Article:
An elevation is the process of raising a structure above the base flood elevation, or the flood level of a 100-year floodplain. Elevations allow water to flow freely below the structure thereby protecting the structure itself and its contents. Elevations are particularly appropriate for smaller wood frame buildings and in floodplain areas where flood depths do not exceed six feet and velocities are slow.
Elevating a building is generally less expensive than relocating the structure and will cause less disruption to a neighborhood. If the amount of elevation required for flood protection is low, then the building many only need to be raised 2-3 feet. When a greater degree of flood protection is necessary the building may be raised 8 feet and the lower areas can be wet flood proofed and used as a storage area or as a garage. Elevating with change the appearance of the structure. For instance, raising a house two feet will add three more steps in order to get to the front door. It is also important to keep in mind that the building may be isolated and without utilities during a flood period because the surrounding yard and roads are likely to be flooded.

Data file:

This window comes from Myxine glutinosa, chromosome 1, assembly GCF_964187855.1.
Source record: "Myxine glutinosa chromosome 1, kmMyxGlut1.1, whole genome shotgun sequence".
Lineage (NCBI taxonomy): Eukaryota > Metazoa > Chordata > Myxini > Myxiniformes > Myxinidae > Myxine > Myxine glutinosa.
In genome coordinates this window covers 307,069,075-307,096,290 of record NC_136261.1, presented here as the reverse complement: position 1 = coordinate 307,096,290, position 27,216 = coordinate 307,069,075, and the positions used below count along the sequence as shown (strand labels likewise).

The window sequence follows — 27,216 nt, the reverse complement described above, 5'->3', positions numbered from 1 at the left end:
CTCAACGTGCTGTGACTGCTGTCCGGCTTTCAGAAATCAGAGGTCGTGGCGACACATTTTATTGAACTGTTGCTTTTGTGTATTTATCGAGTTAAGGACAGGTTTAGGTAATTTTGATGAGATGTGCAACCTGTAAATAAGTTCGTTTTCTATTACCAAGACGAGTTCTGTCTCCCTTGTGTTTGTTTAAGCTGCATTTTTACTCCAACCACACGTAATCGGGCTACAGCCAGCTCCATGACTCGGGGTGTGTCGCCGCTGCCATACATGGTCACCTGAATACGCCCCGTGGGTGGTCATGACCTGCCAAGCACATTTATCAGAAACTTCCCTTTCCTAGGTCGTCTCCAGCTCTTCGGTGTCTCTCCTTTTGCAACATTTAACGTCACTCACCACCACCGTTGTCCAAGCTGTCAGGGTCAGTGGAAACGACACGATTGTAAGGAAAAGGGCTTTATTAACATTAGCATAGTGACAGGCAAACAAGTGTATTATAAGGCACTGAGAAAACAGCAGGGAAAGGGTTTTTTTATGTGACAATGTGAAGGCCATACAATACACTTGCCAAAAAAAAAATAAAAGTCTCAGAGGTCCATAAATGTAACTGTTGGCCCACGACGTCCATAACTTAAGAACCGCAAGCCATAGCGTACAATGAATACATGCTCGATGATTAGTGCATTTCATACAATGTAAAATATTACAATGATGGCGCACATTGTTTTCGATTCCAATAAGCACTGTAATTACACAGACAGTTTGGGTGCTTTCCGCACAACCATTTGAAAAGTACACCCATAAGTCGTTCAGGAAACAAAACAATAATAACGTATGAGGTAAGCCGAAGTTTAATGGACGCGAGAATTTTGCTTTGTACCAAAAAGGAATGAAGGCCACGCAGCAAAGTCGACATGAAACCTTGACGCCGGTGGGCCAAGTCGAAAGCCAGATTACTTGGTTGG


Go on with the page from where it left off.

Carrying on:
Building elevation can be expensive depending on the structure. Raising a wood frame house on a crawlspace can cost as little as $5,000 when the owner does much of the work. A structure with brick walls on a slab foundation can cost as much as $25,000. FEMA offers a cost-share elevation program. For information, see FEMA Elevation Grant Program.
- Guide to Flood Protection in Northeastern Illinois
- FEMA's Guide to Building Elevation
"Flood Hazard Mitigation in Northeastern Illinois: A Guidebook for Local Officials," Northeastern Illinois Planning Commission and French & Associates, Ltd., 1995.